Hispanic Paradox in Biological Risk Profiles

  • Eileen Crimmins
  • Jung Ki Kim UCLA
  • Dawn Alley UCLA
  • Arun Karlamangla
  • Teresa Seeman


Objectives. We examined biological risk profiles by race, ethnicity, and nativity to evaluate evidence for a Hispanic paradox in measured health indicators.
Methods. We used data on adults aged 40 years and older (n=4206) from the National Health and Nutrition Examination Surveys (1999–2002) to compare blood pressure, metabolic, and inflammatory risk profiles for Whites, Blacks, US-born and foreign-born Hispanics, and Hispanics of Mexican origin. We controlled for age, gender, and socioeconomic status.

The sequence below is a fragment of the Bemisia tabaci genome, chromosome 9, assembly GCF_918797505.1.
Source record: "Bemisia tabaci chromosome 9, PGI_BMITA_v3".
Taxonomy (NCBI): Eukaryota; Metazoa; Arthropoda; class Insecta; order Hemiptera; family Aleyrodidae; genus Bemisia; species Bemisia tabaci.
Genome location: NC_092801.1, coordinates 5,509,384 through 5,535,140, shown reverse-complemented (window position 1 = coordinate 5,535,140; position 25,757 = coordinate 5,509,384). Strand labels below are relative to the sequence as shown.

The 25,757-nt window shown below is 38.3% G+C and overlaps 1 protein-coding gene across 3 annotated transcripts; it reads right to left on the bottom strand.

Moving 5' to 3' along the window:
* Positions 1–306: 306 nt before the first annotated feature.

Results. Hispanics have more risk factors above clinical risk levels than do Whites but fewer than Blacks. Differences between Hispanics and Whites disappeared after we controlled for socioeconomic status, but results differed by nativity. After we controlled for socioeconomic status, the differences between foreign-born Hispanics and Whites were eliminated, but US-born Mexican Americans still had higher biological risk scores than did both Whites and foreignborn Mexican Americans.
Conclusions. There is no Hispanic paradox in biological risk profiles. However, our finding that foreign-born Hispanics and Whites had similar biological risk profiles, but US-born Mexican Americans had higher risk, was consistent with hypothesized effects of migrant health selectivity (healthy people in-migrating and unhealthy people out-migrating) as well as some differences in health behaviors between US-born and foreign-born Hispanics.


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